Jay Manuel Says He Was Afraid to ‘Speak Up’ While Working on ‘America’s Next Top Model’
America's Next Top Model, Tyra Banks, and now Jay Manuel have been back in the headlines lately—in part because people are revisiting the reality show, which is now streaming on Hulu, and pointing out its problematic elements.
Recently, Banks addressed some of ANTM's "insensitive" moments after people started discussing them on Twitter. "Been seeing the posts about the insensitivity of some past ANTM moments and I agree with you," she tweeted. "Looking back, those were some really off choices. Appreciate your honest feedback and am sending so much love and virtual hugs."
Now Manuel, who served as Top Model's on-air creative director for 18 cycles/seasons, is opening up about his time on the show in a new interview with Variety as part of his promotional tour for his new novel, The Wig, the Bitch & the Meltdown. While the book is set during a modeling competition show, he says he didn't talk to Banks or others who worked on ANTM about it. "Over the past few years, we’ve emailed,” he told Variety of Banks. “To be very honest, we really have no relationship to speak of, which is really sad. Our time together on ANTM was amazingly productive and, at times, magical. We got to experience being part of a global phenomenon.”
He also says it was his decision to leave the show when he did. "It was 100% my decision to leave the show, as I was ready to move my career in a different direction, but unfortunately at the time, my departure was misreported to the press, and contractually, I could not speak about leaving the show," he said. "Now I can speak about it, so I can be clear that my departure from the show was one of choice."
Manuel then got candid about some of the moments on the show that made him uncomfortable. "I do remember, and it was very uncomfortable for me, in cycle four, it was a photo shoot where the girls had to swap races. I was so, so, so uncomfortable with this," he said. "I was never scripted for my intros or anything, and I didn’t know how I was going to be able to set this up—I was so afraid that I would wear this because I was the creative director, but it was not my idea. That swapped race was a layer added in. It was supposed to be a different concept. I remember that very, very clearly. I was basically told that I had to execute the creative, and it made me very uncomfortable."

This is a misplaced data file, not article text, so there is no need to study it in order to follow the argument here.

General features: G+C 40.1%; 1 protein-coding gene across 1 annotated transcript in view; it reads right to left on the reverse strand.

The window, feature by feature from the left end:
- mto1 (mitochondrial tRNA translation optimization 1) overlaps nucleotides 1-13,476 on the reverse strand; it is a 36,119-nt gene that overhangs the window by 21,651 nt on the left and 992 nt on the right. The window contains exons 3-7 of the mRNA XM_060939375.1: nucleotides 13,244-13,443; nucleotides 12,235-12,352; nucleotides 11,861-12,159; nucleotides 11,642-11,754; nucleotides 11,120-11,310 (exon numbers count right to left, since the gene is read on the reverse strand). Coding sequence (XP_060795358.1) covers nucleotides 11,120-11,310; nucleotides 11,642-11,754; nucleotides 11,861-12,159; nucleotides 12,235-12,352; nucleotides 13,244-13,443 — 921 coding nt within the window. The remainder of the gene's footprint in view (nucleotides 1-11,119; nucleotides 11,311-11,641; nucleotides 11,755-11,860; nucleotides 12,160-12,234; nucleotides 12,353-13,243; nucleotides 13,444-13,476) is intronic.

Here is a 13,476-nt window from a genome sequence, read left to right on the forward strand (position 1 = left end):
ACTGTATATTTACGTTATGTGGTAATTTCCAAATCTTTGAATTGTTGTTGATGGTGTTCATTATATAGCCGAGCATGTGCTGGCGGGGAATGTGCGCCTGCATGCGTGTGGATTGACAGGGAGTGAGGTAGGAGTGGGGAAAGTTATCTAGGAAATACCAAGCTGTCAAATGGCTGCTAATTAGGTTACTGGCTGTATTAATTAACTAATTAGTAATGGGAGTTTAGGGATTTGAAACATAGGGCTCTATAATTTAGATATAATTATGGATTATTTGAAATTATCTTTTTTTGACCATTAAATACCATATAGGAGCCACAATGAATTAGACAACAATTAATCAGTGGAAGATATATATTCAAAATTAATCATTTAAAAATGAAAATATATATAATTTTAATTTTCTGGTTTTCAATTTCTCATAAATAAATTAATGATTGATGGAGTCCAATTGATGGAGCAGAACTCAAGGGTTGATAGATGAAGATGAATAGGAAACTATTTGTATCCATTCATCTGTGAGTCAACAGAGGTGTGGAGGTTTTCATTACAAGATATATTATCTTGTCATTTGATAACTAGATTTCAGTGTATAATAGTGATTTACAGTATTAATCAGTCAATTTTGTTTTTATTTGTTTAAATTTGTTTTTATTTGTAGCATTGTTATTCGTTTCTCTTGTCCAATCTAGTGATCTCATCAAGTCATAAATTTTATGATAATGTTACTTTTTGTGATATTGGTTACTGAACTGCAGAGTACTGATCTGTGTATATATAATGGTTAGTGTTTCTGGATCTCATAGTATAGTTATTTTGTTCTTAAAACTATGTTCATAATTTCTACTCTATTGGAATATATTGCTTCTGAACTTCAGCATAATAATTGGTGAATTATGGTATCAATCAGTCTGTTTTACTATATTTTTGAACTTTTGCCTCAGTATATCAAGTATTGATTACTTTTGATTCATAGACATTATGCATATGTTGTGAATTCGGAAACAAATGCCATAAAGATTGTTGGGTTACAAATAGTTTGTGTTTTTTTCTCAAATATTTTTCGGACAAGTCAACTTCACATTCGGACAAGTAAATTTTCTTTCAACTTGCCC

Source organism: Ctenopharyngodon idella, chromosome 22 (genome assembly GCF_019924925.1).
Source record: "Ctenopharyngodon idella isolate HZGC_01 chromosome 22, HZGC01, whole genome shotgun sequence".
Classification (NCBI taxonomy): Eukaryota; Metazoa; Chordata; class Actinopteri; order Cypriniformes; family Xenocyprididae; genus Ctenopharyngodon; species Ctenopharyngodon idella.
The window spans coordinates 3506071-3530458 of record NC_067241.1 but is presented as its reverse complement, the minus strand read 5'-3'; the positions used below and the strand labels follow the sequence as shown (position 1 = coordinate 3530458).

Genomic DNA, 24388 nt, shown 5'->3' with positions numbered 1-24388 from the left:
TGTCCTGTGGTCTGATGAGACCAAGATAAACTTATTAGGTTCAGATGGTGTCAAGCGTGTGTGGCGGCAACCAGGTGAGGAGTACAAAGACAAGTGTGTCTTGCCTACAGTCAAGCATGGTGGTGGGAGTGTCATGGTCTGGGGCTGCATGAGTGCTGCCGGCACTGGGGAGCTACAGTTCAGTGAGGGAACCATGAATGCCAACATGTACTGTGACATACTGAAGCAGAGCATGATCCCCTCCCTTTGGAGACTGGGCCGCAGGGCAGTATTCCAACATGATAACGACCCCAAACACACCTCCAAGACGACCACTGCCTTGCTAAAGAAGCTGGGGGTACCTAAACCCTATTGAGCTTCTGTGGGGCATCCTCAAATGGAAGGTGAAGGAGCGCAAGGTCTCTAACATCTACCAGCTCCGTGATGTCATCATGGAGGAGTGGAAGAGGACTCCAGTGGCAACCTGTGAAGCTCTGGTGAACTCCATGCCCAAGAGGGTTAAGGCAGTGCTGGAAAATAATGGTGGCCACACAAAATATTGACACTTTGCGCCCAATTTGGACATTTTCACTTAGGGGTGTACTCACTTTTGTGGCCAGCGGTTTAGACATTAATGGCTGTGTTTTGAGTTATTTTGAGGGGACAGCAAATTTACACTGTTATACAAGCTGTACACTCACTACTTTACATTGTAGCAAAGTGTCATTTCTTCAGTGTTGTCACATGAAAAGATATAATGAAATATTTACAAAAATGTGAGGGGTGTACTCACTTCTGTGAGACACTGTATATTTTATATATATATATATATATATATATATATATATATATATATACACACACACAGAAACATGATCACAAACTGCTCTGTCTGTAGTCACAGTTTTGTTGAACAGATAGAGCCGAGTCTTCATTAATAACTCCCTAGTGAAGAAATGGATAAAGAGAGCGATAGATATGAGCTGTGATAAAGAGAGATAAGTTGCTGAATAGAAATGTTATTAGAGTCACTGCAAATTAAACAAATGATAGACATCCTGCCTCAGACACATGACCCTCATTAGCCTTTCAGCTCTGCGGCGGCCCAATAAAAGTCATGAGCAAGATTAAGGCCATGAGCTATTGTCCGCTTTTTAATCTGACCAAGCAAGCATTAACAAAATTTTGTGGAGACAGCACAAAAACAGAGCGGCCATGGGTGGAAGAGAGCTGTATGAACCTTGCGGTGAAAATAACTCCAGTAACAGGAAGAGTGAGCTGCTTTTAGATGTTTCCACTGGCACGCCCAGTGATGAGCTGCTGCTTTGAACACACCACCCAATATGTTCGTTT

Tyra Banks and Jay Manuel
He continued, "The original concept was to always do something with the girl holding the baby doll, and we knew we were going to do the 'Got Milk?' part. The layer of swapping races was something that I remember being added in a preproduction meeting. Initially, I didn’t speak up. I was slightly horrified. I’m biracial, but I grew up identifying as black. My parents grew up under Apartheid in South Africa. So, to me, with understanding our own country’s history around race, I thought, We’re really doing this? There were just certain people working on the show in a senior position where several producers, not just myself, became very scared to speak up. I actually brought my concern first to another co–executive producer because I was too scared to even take it up higher to an executive producer."
But Manuel says he still has a lot of respect for Banks. "Tyra is a pioneer in many respects, and I have nothing but respect for her in everything that she’s accomplished in business," he said. "The fashion industry is a difficult industry."
He continued, "Tyra was an incredible model. She understands the business. I think what she was trying to do was give the girls a taste of tough love of what they had to experience. When she stepped into the industry, no one prepared her for a lot of the initial backlash that she got as a young, black model trying to make it. It was very difficult for her, and so I really respect that part of her journey and for wanting to communicate that to the girls."
Banks did not respond to Variety's requests for comment about Manuel's interview.
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